Obesity has become far too common in our society and unfortunately, keeps getting worse. An alarming two-thirds of Americans are overweight or obese – about 34 percent of adults and 17 percent of children. This is absolutely jaw dropping, not to mention frightening.
As you can imagine, there are many dangers to being overweight and obese and the more excess there is, the greater the list of complications grows. Some of these issues include diabetes, heart disease, stroke, cancer, osteoarthritis, gout, gallbladder disease, high blood pressure, gallstones and asthma. It’s probably no surprise that sleep complications also make the cut. In fact, a very high percentage of older adults who are obese report having sleep problems.
Obesity-related sleep problems tend to show up in the form of sleep apnea, which essentially leads to sleep deprivation. According to Margaret Moline, PhD, and Lauren Broch, PhD, two sleep specialists at New York Weill Cornell Medical Center, as a person gains weight, specifically in the torso and neck area of the body, the risk of sleep-disordered breathing escalates because of restricted respiratory function.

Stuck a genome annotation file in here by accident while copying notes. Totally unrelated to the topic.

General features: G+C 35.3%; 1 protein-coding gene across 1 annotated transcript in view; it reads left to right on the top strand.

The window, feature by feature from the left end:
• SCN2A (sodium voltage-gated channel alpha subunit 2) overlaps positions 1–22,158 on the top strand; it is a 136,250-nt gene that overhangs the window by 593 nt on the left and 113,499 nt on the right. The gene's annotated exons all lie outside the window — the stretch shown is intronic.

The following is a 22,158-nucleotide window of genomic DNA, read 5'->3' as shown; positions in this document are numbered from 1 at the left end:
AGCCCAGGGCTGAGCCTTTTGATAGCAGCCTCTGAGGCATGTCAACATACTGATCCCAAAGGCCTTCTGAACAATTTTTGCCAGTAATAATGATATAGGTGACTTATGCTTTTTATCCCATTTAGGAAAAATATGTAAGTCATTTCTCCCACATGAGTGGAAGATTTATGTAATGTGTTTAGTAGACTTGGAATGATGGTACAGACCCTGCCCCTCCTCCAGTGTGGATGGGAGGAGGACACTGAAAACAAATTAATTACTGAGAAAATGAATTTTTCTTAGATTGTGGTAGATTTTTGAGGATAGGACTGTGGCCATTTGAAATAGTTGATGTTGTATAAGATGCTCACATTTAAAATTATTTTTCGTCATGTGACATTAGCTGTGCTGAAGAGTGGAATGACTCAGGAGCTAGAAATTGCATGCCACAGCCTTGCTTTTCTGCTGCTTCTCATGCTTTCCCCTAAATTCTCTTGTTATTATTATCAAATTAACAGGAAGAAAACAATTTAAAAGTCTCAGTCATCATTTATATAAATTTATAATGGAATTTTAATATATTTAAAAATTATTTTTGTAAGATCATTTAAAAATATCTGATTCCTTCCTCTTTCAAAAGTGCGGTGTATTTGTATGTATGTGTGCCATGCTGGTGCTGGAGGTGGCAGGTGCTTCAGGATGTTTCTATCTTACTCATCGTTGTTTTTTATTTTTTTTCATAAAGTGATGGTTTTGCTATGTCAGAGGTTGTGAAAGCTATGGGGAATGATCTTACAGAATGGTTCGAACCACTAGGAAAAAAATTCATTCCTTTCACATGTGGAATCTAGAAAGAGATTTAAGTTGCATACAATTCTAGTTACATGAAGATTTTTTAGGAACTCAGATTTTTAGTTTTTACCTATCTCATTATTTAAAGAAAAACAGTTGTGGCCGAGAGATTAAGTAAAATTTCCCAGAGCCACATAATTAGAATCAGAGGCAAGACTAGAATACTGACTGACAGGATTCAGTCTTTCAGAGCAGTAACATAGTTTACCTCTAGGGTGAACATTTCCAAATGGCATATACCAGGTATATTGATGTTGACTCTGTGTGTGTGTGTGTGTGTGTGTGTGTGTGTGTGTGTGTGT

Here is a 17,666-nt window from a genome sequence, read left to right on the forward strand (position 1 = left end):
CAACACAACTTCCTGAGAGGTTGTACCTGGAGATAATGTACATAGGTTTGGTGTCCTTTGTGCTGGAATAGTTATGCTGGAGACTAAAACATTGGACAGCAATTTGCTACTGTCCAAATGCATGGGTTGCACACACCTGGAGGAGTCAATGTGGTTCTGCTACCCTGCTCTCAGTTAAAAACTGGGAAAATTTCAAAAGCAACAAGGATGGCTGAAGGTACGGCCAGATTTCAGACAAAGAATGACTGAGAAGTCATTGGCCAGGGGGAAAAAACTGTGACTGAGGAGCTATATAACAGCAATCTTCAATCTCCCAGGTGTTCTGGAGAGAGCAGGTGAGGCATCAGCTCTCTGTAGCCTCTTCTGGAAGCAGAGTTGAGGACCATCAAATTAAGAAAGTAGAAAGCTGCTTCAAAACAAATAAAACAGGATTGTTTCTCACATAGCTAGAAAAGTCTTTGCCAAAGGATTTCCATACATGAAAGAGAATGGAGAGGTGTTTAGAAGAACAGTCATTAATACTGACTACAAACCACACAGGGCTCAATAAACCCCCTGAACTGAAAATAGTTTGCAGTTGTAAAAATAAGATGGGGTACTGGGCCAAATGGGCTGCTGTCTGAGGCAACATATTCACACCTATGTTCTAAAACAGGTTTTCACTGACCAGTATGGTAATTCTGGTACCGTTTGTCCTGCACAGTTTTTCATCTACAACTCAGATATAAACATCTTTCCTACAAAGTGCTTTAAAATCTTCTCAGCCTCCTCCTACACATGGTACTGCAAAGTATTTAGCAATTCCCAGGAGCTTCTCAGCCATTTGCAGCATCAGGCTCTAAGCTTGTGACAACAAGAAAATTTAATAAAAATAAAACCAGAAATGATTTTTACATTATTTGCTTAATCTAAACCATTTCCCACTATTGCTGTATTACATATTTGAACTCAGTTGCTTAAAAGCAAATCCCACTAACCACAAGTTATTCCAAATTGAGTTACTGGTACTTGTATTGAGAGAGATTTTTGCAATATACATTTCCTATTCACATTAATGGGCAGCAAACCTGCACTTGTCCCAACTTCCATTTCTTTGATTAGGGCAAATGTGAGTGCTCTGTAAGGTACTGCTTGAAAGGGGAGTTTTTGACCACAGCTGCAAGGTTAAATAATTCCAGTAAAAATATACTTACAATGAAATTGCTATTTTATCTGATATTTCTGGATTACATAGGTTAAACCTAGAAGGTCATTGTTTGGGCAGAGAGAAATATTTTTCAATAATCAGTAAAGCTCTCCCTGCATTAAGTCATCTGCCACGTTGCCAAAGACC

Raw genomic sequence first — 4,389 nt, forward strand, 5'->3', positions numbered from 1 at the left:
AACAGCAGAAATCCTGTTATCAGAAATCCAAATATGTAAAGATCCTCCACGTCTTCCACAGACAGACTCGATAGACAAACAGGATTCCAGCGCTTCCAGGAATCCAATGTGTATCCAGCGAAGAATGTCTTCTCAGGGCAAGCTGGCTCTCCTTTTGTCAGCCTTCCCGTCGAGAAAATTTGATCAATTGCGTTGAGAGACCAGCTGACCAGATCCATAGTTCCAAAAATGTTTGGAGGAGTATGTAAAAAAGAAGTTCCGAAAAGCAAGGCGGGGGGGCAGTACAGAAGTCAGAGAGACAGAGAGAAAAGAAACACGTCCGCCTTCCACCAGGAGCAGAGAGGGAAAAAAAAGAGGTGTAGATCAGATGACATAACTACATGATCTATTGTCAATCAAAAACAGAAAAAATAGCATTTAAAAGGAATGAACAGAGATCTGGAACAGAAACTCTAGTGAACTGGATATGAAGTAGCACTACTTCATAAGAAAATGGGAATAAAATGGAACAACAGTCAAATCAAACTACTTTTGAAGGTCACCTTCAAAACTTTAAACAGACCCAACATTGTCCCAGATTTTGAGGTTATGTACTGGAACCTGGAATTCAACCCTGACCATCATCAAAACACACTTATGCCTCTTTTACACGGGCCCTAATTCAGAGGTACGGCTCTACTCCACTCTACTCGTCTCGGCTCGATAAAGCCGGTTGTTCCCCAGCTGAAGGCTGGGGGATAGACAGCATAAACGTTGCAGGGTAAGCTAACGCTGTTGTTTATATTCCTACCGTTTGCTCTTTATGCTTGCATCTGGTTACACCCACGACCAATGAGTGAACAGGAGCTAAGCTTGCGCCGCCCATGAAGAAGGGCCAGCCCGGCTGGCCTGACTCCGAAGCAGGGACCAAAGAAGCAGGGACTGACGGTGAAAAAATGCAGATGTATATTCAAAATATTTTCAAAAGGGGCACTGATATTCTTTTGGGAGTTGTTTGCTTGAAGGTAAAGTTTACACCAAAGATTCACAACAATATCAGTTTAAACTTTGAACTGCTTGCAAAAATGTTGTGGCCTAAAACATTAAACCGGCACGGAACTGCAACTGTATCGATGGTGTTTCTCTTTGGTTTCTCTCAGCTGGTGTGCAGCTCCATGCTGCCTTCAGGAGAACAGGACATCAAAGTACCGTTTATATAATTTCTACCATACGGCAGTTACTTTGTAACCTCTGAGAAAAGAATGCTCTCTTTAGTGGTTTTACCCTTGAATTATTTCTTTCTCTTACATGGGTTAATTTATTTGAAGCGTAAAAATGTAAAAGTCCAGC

Sleep deprivation combined with obesity creates a vicious cycle, since it can continue to contribute to weight gain. Reason being, people become less motivated – specifically with exercise – and more prone to making poor food choices when their sleep suffers.
Often times, addressing the issue of sleep alone is the best ways to treat obesity. Reducing sleepiness can increase a person’s motivation to lose weight, exercise and make better food choices. In turn, this will help both the sleep apnea and weight problem. Even as little as a 10 percent decrease in weight can lead to a considerable improvement in the severity of sleep apnea.
If you or someone you know is obese or severely overweight and experiencing sleep apnea, please talk to your primary care physician about seeing a sleep specialist. After addressing the sleep complications, then a weight loss plan can be put into place.